- The Washington Times - Saturday, May 26, 2007

ROME — If the children of Naples had their way, they would ask Batman to save them from rotting garbage that threatens to become a major health emergency and may force some schools to close early for the summer holidays.

The Naples “garbage crisis” has dominated news in Italy for weeks as local and national authorities have tried to end a stalemate over mountains of trash rotting on the streets for lack of adequate landfill sites.

President Giorgio Napolitano, himself a Neapolitan, called the situation “tragic” and yesterday leading national newspaper La Repubblica published children’s views of the crisis.

Enter the caped crusader.

“I’ll save you,” Batman says in a speech bubble of a drawing by 8-year-old Raffaele after a class exercise in his Naples elementary school where teachers invited the children to vent their anger and frustration creatively.

In the background of Raffaele’s drawing, near Batman, stand an overflowing garbage bin and sacks of stinking rubbish.

In one tough neighborhood, a child wrote in an essay “Jail would be better than this garbage.”

With the few landfill sites full to the brim, garbage collectors stopped picking up rubbish.

The crisis has coincided with a late spring heat wave and schools in several towns in the Naples area have been shut because of the health threat posed by garbage outside. Some fear they may remain closed for the rest of the academic year.

Every night in the past week, fire brigades have had to put out dozens of fires in Naples and its province after irate residents, fearing outbreaks of disease, set trash heaps ablaze.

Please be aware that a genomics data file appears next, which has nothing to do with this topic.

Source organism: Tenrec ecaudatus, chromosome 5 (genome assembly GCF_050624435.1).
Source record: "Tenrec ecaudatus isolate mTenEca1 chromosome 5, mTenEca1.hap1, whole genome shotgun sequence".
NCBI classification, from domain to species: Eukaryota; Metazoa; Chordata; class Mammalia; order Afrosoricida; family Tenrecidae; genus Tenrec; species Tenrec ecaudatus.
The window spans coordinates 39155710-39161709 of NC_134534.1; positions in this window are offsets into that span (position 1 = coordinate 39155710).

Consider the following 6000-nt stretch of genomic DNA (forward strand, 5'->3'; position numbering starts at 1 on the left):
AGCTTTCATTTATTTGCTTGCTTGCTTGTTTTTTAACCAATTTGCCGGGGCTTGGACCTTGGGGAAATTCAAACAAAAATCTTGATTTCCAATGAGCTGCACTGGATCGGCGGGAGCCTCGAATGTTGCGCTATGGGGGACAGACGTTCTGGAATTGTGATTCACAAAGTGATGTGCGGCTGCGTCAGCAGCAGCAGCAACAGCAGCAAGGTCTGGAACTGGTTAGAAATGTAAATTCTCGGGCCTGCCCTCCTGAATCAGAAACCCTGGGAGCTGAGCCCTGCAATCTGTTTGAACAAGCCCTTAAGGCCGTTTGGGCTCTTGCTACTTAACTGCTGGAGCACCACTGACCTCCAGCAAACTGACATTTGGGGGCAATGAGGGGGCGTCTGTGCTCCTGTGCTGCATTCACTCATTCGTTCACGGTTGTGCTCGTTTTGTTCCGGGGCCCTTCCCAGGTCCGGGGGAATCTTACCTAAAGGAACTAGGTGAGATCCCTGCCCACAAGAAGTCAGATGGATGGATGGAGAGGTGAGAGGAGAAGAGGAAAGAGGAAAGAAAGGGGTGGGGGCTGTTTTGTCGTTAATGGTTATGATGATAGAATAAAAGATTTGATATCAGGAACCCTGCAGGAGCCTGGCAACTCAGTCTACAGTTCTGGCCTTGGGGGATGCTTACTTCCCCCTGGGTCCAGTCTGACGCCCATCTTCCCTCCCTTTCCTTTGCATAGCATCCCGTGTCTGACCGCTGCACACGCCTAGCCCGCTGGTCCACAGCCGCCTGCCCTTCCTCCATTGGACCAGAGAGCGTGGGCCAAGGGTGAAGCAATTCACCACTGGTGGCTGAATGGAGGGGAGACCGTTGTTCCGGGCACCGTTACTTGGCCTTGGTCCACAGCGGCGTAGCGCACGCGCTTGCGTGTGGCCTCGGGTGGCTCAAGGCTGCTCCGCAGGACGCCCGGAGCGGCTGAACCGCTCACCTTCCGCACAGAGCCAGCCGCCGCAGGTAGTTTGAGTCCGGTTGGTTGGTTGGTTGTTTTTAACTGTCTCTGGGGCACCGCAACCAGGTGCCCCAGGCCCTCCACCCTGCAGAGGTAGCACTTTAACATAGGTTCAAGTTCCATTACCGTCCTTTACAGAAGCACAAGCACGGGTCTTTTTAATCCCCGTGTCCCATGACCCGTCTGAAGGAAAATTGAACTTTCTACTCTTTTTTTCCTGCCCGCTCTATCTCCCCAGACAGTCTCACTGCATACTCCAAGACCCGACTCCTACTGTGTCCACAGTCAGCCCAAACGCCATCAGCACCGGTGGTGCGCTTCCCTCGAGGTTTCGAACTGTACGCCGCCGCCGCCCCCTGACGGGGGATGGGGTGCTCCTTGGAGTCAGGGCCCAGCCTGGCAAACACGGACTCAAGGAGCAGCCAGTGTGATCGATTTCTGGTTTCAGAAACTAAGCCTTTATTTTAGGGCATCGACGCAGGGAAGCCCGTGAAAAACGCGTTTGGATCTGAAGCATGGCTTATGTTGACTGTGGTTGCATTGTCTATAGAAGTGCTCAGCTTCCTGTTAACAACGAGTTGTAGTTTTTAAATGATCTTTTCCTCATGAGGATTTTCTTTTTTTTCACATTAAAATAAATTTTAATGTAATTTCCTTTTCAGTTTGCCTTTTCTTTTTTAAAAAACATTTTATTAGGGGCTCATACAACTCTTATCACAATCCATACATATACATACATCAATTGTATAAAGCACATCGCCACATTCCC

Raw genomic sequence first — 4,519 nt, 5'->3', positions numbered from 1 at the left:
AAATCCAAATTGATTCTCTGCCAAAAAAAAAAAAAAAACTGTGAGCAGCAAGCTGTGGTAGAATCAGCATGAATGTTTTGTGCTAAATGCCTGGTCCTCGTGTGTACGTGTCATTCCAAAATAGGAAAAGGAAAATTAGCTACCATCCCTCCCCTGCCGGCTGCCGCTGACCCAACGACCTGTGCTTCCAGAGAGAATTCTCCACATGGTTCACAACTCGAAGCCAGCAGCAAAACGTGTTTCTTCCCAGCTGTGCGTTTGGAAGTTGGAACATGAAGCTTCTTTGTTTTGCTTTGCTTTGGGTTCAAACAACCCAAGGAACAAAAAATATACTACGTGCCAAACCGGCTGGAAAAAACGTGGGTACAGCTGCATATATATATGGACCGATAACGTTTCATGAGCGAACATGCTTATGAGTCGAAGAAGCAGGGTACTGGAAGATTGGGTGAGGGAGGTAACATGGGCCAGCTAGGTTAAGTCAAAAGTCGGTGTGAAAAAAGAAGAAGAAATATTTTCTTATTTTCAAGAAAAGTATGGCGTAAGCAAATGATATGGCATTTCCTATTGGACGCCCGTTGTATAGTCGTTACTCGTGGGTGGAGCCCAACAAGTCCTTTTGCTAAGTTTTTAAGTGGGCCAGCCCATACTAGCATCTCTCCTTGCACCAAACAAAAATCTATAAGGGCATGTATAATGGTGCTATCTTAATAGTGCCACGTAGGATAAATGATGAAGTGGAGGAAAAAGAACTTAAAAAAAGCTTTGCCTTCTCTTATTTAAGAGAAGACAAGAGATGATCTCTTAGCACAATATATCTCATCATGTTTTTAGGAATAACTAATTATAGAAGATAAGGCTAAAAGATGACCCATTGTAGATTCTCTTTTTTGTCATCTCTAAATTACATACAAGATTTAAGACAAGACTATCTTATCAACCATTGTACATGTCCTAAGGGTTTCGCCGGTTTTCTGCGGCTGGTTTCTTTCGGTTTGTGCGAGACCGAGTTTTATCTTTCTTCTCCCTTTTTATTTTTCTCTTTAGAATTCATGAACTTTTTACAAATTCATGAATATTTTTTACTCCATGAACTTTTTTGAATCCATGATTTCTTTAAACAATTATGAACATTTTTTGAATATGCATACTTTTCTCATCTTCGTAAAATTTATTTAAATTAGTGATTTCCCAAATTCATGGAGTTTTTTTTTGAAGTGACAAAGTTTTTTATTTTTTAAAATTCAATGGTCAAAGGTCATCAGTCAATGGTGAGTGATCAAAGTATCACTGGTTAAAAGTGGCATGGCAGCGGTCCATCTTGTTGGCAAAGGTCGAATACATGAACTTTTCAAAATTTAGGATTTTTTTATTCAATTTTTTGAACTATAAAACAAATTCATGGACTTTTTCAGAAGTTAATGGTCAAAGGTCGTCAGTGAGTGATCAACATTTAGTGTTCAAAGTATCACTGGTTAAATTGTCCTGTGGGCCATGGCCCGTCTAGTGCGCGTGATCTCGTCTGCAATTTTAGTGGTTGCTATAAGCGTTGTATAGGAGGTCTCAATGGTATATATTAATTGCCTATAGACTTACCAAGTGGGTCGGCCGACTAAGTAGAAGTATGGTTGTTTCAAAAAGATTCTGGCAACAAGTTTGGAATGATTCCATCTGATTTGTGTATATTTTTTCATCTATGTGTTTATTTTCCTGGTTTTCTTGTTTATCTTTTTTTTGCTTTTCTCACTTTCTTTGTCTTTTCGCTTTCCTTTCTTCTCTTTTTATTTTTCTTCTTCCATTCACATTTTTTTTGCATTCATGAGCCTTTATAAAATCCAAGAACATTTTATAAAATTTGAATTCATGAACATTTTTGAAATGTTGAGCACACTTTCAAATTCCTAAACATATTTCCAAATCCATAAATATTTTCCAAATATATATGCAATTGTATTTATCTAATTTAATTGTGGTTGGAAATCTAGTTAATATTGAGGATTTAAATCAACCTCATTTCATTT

Authorities have plastered notices on the brimming bins reading: “Burning rubbish means unleashing dioxin and dioxin causes cancer.” But the fires have not stopped.

Outside Naples, hundreds of packed garbage trucks have been waiting in the sun with nowhere to go.

Residents who do not want rubbish buried near their homes or environmentalists who say garbage would damage protected areas have blocked new landfill sites selected by the government.

Guido Bertolaso, Italy’s civil protection chief who is also the “garbage czar,” has several times threatened to resign, frustrated by red tape blocking approval of new sites.

Authorities are looking into temporary solutions, such as reopening closed landfills and sending garbage to other areas.

One site was reopened yesterday in Acerra, near Naples, and some garbage was being collected from the streets of Naples. But residents of Acerra again protested.

Locals say efforts to resolve the crisis permanently are resisted by the Camorra, Naples’ version of the Sicilian Mafia.

The Camorra runs its own illegal waste dumps in the Naples hinterland and does not like competition.

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